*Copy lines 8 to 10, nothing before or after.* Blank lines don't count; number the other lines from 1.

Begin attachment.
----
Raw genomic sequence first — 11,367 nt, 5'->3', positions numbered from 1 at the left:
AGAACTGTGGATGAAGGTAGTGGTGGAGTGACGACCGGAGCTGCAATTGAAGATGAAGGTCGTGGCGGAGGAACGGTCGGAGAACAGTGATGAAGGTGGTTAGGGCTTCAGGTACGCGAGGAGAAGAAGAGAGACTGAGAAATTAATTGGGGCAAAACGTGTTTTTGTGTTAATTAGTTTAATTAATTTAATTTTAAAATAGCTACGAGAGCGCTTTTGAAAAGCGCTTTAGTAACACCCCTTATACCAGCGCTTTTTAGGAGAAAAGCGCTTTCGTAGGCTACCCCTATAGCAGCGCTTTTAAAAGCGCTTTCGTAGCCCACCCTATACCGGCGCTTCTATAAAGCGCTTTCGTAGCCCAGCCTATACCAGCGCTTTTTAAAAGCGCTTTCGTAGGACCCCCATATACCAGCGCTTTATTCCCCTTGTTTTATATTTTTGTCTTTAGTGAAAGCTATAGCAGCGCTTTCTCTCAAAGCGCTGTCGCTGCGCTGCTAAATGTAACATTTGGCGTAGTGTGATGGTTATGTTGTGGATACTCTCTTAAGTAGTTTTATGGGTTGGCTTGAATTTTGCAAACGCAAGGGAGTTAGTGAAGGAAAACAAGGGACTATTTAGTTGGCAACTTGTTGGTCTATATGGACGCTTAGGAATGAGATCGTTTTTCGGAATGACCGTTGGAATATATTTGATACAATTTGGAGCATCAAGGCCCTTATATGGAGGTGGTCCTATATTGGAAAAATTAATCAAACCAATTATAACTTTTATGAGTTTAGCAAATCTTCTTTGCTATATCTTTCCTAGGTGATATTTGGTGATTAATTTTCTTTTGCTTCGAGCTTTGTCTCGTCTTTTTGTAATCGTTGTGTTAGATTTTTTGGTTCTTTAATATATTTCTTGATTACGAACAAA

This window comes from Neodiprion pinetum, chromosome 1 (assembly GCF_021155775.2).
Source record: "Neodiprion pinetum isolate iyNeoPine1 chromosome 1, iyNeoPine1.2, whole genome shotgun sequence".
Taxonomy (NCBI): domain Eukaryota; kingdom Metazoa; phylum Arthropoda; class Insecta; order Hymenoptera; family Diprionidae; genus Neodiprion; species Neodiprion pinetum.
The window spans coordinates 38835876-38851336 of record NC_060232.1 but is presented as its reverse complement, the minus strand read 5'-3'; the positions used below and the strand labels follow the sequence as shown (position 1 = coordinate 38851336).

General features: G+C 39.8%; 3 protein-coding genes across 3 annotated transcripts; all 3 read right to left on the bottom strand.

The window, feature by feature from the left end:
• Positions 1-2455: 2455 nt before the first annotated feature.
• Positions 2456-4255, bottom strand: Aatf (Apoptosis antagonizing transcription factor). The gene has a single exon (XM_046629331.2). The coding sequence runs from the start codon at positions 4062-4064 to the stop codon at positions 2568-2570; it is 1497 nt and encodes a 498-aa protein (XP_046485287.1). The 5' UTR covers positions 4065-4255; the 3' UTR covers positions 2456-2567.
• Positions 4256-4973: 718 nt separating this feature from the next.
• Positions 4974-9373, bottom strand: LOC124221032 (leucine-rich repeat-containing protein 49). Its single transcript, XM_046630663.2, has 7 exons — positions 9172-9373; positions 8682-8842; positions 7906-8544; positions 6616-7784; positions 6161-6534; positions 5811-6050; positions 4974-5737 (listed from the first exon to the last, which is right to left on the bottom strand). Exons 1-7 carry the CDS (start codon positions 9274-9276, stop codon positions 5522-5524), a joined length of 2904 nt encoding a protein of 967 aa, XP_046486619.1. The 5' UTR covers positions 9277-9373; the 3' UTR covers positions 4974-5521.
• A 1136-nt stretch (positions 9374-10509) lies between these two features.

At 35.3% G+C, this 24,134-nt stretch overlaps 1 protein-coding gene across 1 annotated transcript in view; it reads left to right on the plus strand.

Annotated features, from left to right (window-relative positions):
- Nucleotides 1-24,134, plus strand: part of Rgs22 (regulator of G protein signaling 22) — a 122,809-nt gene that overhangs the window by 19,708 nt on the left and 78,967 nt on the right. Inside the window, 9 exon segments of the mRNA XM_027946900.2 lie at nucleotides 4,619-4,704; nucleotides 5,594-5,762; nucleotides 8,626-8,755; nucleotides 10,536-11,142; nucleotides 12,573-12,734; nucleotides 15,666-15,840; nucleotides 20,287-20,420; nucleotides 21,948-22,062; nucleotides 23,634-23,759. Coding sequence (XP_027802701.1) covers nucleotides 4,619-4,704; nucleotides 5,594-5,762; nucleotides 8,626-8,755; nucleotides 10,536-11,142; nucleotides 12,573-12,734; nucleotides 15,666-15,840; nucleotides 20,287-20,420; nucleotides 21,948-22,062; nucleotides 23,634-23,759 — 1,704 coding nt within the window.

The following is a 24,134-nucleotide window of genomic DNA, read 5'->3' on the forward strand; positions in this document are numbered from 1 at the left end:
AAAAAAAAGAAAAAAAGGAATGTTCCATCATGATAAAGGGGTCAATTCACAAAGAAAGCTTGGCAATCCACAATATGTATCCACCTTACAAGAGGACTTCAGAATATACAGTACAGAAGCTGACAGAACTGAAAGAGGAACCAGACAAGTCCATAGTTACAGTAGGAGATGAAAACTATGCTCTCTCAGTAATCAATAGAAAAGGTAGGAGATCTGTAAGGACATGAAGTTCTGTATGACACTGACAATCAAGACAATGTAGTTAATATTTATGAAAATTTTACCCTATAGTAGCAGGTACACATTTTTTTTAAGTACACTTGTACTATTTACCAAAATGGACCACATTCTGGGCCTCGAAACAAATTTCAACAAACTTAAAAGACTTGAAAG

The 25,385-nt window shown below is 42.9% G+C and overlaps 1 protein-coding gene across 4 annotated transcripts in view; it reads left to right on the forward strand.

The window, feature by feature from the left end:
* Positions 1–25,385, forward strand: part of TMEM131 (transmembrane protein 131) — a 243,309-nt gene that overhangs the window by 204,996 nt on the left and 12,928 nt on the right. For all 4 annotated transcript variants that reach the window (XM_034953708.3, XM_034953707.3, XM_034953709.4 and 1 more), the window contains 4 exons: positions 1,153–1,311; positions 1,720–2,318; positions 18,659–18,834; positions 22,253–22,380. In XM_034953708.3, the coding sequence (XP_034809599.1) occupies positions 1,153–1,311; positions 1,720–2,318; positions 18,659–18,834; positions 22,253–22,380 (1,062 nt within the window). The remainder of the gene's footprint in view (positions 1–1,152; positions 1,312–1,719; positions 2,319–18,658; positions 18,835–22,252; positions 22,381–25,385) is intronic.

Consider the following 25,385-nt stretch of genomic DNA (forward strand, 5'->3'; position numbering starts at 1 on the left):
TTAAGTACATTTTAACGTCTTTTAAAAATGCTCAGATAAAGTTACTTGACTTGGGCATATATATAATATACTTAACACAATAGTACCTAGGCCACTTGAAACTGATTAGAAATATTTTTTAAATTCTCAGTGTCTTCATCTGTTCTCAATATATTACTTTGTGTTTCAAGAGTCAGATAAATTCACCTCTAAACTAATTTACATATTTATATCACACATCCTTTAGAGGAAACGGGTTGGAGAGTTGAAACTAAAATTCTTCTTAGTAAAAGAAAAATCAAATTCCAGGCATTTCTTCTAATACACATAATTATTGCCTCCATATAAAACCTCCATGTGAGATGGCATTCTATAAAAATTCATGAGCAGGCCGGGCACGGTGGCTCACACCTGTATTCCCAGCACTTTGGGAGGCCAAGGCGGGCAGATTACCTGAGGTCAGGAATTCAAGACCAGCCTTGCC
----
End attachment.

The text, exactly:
The window, feature by feature from the left end:
• Positions 1-2455: 2455 nt before the first annotated feature.
• Positions 2456-4255, bottom strand: Aatf (Apoptosis antagonizing transcription factor). The gene has a single exon (XM_046629331.2). The coding sequence runs from the start codon at positions 4062-4064 to the stop codon at positions 2568-2570; it is 1497 nt and encodes a 498-aa protein (XP_046485287.1). The 5' UTR covers positions 4065-4255; the 3' UTR covers positions 2456-2567.